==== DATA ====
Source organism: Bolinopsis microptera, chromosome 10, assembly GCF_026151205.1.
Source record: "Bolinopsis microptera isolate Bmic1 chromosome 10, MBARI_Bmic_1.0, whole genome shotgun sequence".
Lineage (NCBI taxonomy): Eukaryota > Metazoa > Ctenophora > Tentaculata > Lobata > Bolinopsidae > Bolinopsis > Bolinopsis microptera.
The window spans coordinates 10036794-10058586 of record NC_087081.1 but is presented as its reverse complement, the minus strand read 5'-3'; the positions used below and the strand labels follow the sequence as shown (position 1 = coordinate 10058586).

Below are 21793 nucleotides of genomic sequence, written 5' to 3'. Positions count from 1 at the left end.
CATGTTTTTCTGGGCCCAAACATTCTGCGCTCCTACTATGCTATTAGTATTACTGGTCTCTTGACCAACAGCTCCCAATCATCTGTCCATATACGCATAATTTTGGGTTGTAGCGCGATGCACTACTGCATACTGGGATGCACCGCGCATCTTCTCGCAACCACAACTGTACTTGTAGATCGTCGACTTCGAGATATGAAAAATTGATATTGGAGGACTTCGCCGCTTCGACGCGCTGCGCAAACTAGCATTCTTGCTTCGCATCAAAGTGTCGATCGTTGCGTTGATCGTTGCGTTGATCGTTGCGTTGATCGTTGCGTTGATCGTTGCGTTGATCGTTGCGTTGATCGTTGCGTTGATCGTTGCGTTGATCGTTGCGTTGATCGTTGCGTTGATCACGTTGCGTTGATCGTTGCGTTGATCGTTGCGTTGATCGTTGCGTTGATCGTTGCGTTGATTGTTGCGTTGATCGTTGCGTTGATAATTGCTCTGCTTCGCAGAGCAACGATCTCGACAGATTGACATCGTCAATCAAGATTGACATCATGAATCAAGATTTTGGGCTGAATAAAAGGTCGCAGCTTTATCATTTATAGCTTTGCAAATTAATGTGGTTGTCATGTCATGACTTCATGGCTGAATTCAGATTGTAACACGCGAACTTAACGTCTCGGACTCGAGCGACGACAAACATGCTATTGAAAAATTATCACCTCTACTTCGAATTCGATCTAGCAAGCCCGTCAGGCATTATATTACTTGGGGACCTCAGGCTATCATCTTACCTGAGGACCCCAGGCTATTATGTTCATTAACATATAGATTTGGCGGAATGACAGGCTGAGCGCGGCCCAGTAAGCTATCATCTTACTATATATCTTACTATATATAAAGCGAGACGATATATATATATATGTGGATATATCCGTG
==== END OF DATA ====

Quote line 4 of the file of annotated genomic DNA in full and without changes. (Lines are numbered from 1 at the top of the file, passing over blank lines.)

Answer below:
The window spans coordinates 10036794-10058586 of record NC_087081.1 but is presented as its reverse complement, the minus strand read 5'-3'; the positions used below and the strand labels follow the sequence as shown (position 1 = coordinate 10058586).